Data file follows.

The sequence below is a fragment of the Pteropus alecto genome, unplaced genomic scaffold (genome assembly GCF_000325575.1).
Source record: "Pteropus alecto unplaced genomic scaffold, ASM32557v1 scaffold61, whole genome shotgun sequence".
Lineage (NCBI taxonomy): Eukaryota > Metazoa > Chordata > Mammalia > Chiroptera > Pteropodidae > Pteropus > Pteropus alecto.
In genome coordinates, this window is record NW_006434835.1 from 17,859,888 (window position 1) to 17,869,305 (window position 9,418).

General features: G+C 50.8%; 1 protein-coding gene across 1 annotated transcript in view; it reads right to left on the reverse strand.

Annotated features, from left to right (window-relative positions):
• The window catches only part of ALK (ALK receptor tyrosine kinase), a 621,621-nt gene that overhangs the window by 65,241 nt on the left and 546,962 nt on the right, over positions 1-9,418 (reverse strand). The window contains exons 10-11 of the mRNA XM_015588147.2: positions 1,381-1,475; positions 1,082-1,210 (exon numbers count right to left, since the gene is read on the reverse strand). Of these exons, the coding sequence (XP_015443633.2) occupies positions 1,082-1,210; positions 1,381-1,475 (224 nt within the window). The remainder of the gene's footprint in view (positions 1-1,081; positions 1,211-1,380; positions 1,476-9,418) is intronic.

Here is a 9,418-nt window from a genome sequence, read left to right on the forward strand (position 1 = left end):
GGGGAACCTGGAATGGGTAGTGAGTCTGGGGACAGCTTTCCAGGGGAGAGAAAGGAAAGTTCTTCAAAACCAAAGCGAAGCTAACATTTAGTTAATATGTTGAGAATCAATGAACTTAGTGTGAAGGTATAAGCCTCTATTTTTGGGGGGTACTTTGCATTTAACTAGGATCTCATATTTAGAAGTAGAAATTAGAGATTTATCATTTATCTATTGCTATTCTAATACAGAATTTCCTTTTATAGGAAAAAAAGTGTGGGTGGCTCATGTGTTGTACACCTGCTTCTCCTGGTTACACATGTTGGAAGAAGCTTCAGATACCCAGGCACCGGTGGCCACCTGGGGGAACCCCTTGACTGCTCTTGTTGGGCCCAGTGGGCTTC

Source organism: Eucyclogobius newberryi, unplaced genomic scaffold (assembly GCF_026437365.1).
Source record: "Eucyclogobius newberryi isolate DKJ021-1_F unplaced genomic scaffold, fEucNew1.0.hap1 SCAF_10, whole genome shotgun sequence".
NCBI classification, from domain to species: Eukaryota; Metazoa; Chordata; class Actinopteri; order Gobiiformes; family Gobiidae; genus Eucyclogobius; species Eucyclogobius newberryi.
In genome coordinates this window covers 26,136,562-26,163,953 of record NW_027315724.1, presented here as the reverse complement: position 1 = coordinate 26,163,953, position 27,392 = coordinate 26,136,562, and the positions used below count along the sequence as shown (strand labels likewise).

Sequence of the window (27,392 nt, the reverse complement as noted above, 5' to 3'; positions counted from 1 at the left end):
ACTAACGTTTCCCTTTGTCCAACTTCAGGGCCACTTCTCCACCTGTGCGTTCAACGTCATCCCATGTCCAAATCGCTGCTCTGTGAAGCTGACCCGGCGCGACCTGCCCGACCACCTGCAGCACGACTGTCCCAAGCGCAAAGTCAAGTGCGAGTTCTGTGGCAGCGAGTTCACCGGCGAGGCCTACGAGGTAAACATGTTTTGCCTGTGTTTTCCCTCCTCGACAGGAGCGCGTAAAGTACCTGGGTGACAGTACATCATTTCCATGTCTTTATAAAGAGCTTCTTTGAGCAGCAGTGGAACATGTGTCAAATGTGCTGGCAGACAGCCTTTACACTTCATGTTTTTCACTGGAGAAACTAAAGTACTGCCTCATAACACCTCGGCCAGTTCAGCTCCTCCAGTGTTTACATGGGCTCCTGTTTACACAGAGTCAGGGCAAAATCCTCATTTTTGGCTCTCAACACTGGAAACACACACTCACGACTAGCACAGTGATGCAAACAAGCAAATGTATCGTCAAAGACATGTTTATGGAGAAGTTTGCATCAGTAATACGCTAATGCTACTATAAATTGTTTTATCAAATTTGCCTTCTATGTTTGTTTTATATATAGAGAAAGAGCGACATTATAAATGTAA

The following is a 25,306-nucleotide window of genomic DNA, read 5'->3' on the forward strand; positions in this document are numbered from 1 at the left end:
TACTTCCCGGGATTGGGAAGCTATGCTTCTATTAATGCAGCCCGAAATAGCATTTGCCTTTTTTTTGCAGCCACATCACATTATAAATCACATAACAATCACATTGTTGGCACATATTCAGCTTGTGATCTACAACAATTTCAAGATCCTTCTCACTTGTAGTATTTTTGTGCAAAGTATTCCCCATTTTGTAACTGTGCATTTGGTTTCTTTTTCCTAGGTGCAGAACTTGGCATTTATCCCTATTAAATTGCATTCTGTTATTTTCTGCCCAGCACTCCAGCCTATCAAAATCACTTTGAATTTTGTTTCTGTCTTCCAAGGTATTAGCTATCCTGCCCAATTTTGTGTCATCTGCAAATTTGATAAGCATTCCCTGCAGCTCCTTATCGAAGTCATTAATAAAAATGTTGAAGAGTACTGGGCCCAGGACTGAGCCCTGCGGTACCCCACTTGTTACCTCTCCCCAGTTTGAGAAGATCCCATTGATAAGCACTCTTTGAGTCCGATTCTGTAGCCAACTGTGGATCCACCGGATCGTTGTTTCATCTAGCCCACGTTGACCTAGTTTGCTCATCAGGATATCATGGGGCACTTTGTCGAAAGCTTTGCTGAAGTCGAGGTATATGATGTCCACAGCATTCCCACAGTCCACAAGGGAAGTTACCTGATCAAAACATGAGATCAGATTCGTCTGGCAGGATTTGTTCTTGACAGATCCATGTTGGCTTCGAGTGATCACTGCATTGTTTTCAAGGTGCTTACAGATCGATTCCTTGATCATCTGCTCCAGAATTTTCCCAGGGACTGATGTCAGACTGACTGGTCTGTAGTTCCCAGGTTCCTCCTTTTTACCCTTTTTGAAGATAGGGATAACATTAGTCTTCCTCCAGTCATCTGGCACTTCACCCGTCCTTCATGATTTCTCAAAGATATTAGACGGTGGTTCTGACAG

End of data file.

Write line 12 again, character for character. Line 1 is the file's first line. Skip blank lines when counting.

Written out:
NCBI classification, from domain to species: Eukaryota; Metazoa; Chordata; class Actinopteri; order Gobiiformes; family Gobiidae; genus Eucyclogobius; species Eucyclogobius newberryi.